Just wanted to take a second to tip you off to this – a darkly comic short for this Veteran’s Day. Check it out – from writer/director Ricky Horne Jr. and my buddy Alison Haislip. Well worth your 15 minutes, especially today.
Oh, look at that. I’ve been away for a while. I would like to profoundly apologize to my three committed readers for this grievous offense. To make it up to that almost-handful of you, here’s a great question from Patrick that deserves to be examined:
“I guess my question is this: I’ve been actively saving and am planning to move to LA in six months to give it a go as a writer (since continuing down my current path will most assuredly result in my suicide…and also because I love writing, of course). I was wondering if you have any insight to share on how many pieces I should have in my arsenal aka portfolio for when I arrive out there? I currently have two completed screenplays and one completed original TV Pilot. I know this is not enough, and I know the boiler plate answer is ‘you can never have enough samples’, but I was wondering if you had a magic number that you would recommend? I was sort of thinking I would strive for 3 completed, polished screenplays and 4 TV specs (2 original pilots and 2 spec scripts). But, as with many things in life, I’m pretty clueless and would certainly welcome and appreciate your advice here. And if I may be so bold/obnoxious to tag onto this question…with regard to TV, do you feel I should put more emphasis in the TV spec script or TV Pilot? Do you have an opinion on which is more important of a sample?”
Thanks, Patrick. Before I get into anything else on this topic, I want to hammer home the major point here, and I want to hammer it home with, like, a really big, heavy hammer that really hammers the Christ out of things:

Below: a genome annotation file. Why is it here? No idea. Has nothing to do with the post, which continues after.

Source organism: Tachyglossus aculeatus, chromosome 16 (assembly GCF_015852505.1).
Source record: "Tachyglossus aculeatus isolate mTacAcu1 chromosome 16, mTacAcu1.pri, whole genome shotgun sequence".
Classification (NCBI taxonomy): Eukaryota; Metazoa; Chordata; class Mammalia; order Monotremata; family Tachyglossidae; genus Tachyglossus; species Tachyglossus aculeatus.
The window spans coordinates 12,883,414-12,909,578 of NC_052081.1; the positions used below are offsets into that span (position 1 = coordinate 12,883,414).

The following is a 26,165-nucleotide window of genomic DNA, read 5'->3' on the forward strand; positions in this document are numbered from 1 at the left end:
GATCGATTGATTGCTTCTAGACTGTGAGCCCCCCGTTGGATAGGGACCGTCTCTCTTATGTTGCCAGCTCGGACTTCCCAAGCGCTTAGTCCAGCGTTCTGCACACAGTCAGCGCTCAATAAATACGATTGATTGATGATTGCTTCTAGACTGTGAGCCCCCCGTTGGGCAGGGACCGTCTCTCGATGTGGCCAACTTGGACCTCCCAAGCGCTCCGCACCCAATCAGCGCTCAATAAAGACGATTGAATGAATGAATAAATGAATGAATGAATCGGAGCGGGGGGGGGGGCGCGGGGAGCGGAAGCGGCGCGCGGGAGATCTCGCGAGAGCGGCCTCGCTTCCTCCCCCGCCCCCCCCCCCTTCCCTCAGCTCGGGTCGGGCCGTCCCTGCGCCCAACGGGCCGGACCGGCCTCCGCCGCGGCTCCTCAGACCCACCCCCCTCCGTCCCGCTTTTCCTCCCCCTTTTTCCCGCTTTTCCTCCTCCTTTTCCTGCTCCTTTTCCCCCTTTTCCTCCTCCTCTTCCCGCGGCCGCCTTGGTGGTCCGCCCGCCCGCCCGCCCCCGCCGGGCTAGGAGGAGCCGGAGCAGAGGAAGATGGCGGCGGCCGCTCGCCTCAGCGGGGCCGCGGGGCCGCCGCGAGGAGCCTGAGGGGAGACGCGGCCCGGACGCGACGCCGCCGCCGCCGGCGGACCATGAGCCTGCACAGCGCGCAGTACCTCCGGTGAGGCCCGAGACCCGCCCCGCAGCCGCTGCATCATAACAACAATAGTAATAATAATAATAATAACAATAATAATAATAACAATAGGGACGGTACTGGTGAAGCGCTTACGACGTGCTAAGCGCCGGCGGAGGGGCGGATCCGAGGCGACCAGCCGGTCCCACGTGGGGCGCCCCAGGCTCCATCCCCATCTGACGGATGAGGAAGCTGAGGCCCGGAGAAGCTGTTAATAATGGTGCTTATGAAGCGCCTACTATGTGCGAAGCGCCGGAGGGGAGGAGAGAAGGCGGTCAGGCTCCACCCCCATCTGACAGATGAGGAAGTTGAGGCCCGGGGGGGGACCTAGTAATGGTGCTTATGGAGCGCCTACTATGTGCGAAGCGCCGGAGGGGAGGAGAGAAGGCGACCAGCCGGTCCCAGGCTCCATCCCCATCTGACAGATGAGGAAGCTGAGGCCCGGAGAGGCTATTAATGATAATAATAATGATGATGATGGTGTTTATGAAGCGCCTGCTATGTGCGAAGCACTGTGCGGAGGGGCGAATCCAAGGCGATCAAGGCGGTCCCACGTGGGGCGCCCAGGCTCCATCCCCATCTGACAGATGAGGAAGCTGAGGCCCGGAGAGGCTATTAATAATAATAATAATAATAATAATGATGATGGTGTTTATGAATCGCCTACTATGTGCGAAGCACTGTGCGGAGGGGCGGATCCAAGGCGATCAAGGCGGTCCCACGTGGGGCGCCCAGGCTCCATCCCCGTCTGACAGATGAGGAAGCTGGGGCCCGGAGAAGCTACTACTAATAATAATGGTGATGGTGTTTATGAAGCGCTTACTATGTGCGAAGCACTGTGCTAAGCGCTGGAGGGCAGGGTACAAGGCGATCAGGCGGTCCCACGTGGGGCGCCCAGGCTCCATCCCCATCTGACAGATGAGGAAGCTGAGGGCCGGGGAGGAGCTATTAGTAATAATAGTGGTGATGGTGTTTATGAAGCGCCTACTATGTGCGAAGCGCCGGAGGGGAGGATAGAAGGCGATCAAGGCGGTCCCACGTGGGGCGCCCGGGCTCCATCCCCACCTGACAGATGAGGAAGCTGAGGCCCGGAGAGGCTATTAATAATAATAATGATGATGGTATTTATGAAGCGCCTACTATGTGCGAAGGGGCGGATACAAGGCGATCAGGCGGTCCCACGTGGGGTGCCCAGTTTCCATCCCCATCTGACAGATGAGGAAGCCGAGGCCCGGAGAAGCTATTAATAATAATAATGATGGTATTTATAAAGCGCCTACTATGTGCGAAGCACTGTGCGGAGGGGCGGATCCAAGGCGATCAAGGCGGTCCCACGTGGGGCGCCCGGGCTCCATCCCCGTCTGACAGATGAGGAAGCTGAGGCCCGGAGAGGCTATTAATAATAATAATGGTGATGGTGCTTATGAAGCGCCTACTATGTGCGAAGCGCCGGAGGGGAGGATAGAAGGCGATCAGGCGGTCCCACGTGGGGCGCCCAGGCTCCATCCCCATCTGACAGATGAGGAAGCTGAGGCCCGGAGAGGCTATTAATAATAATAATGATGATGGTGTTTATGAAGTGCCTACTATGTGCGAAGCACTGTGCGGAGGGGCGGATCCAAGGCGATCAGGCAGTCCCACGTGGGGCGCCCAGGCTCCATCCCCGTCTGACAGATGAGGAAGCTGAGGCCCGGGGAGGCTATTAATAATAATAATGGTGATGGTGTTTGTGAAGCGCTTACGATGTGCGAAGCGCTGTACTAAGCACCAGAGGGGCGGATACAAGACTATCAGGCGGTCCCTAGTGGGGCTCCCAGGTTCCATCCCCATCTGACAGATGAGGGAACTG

Just get here.
That’s by FAR the most important part of your journey, whether you have fifty scripts ready to go or zero. Get. Thee. To Los Angeles. Being here is, in my opinion, literally half the battle. If you’re here, you are (figuratively, but importantly) light years ahead of everyone else who isn’t, and now the only question left is talent.
If you want to take a shot at writing screenplays for a living…first of all, God bless you, you lunatic comrade-in-arms. But second, you have to go where the industry is. It doesn’t make sense to do it any other way. Yes, there are anecdotal stories of writers working from outside Los Angeles. It has happened.
But it doesn’t happen often, and there are myriad reasons for that. And you already know all of them.
When I was first thinking about moving to LA, my mentor, Luke Ryan, asked me a couple of questions, and now I ask all aspiring writers/industry prospectives the same:
1. If you were to move to LA, would you likely be broke and feeling out of place?
2. If you stayed where you are, would you likely be broke and feeling out of place?
If the answer to both those questions are “Yes”, then the solution is simple. “Well, then you might as well move to LA. This is where all the jobs are. And we have beaches.”